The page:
Farmer and his shire horses to embark on fundraising trip inspired in memory of his brother
Jamie Alcock, a farmer who drove his Shire horses from his Gloucestershire farm to Elgin in Scotland in 2021 is now taking on a second challenge.
Jamie, his Shire horses, Willam and Millie, and Boo Boo Beithe the farm dog will start their journey at MOD St Athan in South Wales on 1 June. Traveling at an average speed of 3.2 mph, they are set to complete the 280-mile journey on Monday 20 June at Hampton Court Green in East Molesey. All funds raised are going to Police Care UK, the Royal Air Forces Association and The Shire Horse Society.
Jamie was inspired to take on the 2021 challenge in memory of his brother, PC John Alcock who was an officer with Grampian Police, stationed at Elgin in Morayshire. PC Alcock sadly died in 2017, 14 years after being injured on duty in August 2003. He was traveling for his shift on Royal Protection at Balmoral when he was involved in a road traffic accident and never regained consciousness. Some two years after the accident, John returned home to a hospital room that had been created at his house. He received round-the-clock care from two nurses, with help from a mixture of charities including Police Care UK. John was buried with full Police honours at Garmouth, just north of Fochabers.
Jamie chose to also fundraise for the Royal Air Forces Association this year thanks to a strong family link to the service. His grandfather, Wing Commander Richard Alcock OBE, was aircrew during the First World War. He re-joined the RAF as the Second World War unfolded and served until the early 1950s.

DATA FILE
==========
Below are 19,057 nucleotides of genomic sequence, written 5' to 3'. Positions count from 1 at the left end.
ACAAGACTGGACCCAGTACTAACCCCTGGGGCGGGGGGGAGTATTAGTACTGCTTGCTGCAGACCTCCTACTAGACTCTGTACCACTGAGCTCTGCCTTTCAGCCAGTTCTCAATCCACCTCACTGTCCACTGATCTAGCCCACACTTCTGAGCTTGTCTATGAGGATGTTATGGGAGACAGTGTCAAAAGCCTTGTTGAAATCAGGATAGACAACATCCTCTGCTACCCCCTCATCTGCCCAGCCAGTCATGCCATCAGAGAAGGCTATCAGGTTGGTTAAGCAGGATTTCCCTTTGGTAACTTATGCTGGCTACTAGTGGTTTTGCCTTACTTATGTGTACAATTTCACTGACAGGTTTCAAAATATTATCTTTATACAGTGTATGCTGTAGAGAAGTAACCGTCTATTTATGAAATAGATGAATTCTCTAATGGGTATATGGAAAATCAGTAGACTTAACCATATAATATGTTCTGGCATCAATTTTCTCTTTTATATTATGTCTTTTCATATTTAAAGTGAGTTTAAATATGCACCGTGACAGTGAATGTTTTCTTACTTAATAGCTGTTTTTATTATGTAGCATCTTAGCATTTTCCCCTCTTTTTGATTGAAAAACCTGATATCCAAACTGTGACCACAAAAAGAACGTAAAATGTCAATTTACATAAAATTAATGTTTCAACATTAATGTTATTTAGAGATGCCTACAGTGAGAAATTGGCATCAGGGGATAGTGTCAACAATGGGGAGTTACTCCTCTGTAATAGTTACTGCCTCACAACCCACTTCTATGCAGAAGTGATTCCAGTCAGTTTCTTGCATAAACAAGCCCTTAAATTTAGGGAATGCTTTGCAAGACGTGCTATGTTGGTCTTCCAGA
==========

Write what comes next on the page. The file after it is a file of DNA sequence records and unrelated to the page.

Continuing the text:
His father, Flight Lieutenant Chris Alcock, flew De Havilland Venoms, Avro Vulcans, Twin Pioneers, Andovers and finished his military career as a trainer. He has his Martin Baker tie and club membership, as he ejected on Friday 13 May 1955 over Jordan.
Speaking of his family link to the RAF and flying, Jamie said:
Grandpa was a cousin of Captain Sir John Alcock, who piloted the first non-stop transatlantic flight in June 1919, with navigator Lieutenant Arthur Whitten Brown.
My father loved his time in the RAF and the friends he made lasted for life. I think he found his civilian flying career somewhat dull compared to the life and camaraderie in the RAF.
I believe that the support we offer public servants like members of the RAF and the Police is very important and should be available to them no matter how long ago they served. The charities that offer this support are close to my heart. Some pay a price that they carry for the rest of their lives.”
Following the huge success of the first event, Jamie is taking to the road again to meet new audiences as he makes his way across the UK from Wales to London. There will be plenty of opportunities to welcome and support Jamie and his four-legged friends at various stops on the route which you can follow online on his live tracker https://www.followmychallenge.com/live/cshc-2022/ Tracking powered by Follow My Challenge and on Facebook @coldcroftshires or Instagram @coldcroftshires.
This time Jamie hopes to beat the £60,000 raised last year and will donate 42 per cent of the money he raises to the Royal Air Forces Association, 52 per cent to Police Care UK, with six per cent going to The Shire Horse Society.
Rachel Huxford, Director of Marketing, Fundraising, and Trading at the RAF Association, said:
We are very grateful that Jamie has included us in his fundraising, in honour of his father and grandfather, who both served in the Royal Air Force. The money raised through this inspiring challenge will help us continue to be there for members of the RAF community who need us.”
To donate, you can visit Jamie’s fundraising page at https://www.peoplesfundraising.com/fundraising/shirehorses2022
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